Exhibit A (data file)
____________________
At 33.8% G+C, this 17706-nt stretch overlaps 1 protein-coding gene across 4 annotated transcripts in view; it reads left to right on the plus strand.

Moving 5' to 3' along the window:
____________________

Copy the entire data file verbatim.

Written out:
At 33.8% G+C, this 17706-nt stretch overlaps 1 protein-coding gene across 4 annotated transcripts in view; it reads left to right on the plus strand.

Moving 5' to 3' along the window: